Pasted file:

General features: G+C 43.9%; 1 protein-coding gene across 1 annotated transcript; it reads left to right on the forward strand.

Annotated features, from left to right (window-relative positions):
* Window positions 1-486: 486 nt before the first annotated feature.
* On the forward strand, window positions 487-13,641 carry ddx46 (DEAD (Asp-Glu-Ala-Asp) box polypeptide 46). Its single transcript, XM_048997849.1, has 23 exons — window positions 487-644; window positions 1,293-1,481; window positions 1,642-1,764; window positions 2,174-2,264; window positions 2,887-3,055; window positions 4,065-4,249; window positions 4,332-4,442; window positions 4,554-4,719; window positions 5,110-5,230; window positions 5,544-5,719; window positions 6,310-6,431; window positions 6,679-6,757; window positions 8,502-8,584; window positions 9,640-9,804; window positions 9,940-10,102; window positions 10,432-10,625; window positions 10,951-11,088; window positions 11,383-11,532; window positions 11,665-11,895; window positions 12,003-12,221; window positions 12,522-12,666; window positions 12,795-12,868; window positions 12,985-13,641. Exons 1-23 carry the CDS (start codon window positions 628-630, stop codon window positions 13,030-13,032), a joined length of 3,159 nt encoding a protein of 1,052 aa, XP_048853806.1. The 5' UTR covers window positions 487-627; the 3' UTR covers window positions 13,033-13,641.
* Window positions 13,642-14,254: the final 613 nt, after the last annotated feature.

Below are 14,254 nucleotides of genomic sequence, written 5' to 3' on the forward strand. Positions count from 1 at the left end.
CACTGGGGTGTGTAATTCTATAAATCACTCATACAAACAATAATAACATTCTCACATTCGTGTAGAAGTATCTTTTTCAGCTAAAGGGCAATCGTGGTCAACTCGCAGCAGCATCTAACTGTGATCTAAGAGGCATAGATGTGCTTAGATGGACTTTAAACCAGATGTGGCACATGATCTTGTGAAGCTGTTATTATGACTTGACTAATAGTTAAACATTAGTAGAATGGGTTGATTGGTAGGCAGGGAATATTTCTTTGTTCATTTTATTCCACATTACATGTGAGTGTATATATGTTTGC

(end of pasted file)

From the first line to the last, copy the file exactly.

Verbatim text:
General features: G+C 43.9%; 1 protein-coding gene across 1 annotated transcript; it reads left to right on the forward strand.

Annotated features, from left to right (window-relative positions):
* Window positions 1-486: 486 nt before the first annotated feature.
* On the forward strand, window positions 487-13,641 carry ddx46 (DEAD (Asp-Glu-Ala-Asp) box polypeptide 46). Its single transcript, XM_048997849.1, has 23 exons — window positions 487-644; window positions 1,293-1,481; window positions 1,642-1,764; window positions 2,174-2,264; window positions 2,887-3,055; window positions 4,065-4,249; window positions 4,332-4,442; window positions 4,554-4,719; window positions 5,110-5,230; window positions 5,544-5,719; window positions 6,310-6,431; window positions 6,679-6,757; window positions 8,502-8,584; window positions 9,640-9,804; window positions 9,940-10,102; window positions 10,432-10,625; window positions 10,951-11,088; window positions 11,383-11,532; window positions 11,665-11,895; window positions 12,003-12,221; window positions 12,522-12,666; window positions 12,795-12,868; window positions 12,985-13,641. Exons 1-23 carry the CDS (start codon window positions 628-630, stop codon window positions 13,030-13,032), a joined length of 3,159 nt encoding a protein of 1,052 aa, XP_048853806.1. The 5' UTR covers window positions 487-627; the 3' UTR covers window positions 13,033-13,641.
* Window positions 13,642-14,254: the final 613 nt, after the last annotated feature.

Below are 14,254 nucleotides of genomic sequence, written 5' to 3' on the forward strand. Positions count from 1 at the left end.
CACTGGGGTGTGTAATTCTATAAATCACTCATACAAACAATAATAACATTCTCACATTCGTGTAGAAGTATCTTTTTCAGCTAAAGGGCAATCGTGGTCAACTCGCAGCAGCATCTAACTGTGATCTAAGAGGCATAGATGTGCTTAGATGGACTTTAAACCAGATGTGGCACATGATCTTGTGAAGCTGTTATTATGACTTGACTAATAGTTAAACATTAGTAGAATGGGTTGATTGGTAGGCAGGGAATATTTCTTTGTTCATTTTATTCCACATTACATGTGAGTGTATATATGTTTGC